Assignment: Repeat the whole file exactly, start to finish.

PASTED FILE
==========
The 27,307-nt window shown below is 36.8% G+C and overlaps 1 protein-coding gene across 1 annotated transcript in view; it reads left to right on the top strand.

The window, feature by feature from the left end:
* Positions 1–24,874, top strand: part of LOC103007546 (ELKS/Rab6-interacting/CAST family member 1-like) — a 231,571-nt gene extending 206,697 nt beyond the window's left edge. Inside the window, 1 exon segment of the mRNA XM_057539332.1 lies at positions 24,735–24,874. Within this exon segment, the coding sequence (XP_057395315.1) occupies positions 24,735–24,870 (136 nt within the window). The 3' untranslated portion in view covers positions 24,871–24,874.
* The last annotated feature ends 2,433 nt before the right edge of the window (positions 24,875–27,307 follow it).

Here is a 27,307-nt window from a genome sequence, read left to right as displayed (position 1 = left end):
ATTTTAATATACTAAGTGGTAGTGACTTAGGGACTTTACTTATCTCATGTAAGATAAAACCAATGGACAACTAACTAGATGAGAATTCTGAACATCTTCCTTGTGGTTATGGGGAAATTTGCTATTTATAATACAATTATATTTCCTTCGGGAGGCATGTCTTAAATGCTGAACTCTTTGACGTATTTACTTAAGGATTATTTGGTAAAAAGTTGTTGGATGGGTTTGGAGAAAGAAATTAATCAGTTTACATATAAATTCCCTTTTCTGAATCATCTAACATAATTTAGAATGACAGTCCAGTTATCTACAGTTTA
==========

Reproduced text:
The 27,307-nt window shown below is 36.8% G+C and overlaps 1 protein-coding gene across 1 annotated transcript in view; it reads left to right on the top strand.

The window, feature by feature from the left end:
* Positions 1–24,874, top strand: part of LOC103007546 (ELKS/Rab6-interacting/CAST family member 1-like) — a 231,571-nt gene extending 206,697 nt beyond the window's left edge. Inside the window, 1 exon segment of the mRNA XM_057539332.1 lies at positions 24,735–24,874. Within this exon segment, the coding sequence (XP_057395315.1) occupies positions 24,735–24,870 (136 nt within the window). The 3' untranslated portion in view covers positions 24,871–24,874.
* The last annotated feature ends 2,433 nt before the right edge of the window (positions 24,875–27,307 follow it).

Here is a 27,307-nt window from a genome sequence, read left to right as displayed (position 1 = left end):
ATTTTAATATACTAAGTGGTAGTGACTTAGGGACTTTACTTATCTCATGTAAGATAAAACCAATGGACAACTAACTAGATGAGAATTCTGAACATCTTCCTTGTGGTTATGGGGAAATTTGCTATTTATAATACAATTATATTTCCTTCGGGAGGCATGTCTTAAATGCTGAACTCTTTGACGTATTTACTTAAGGATTATTTGGTAAAAAGTTGTTGGATGGGTTTGGAGAAAGAAATTAATCAGTTTACATATAAATTCCCTTTTCTGAATCATCTAACATAATTTAGAATGACAGTCCAGTTATCTACAGTTTA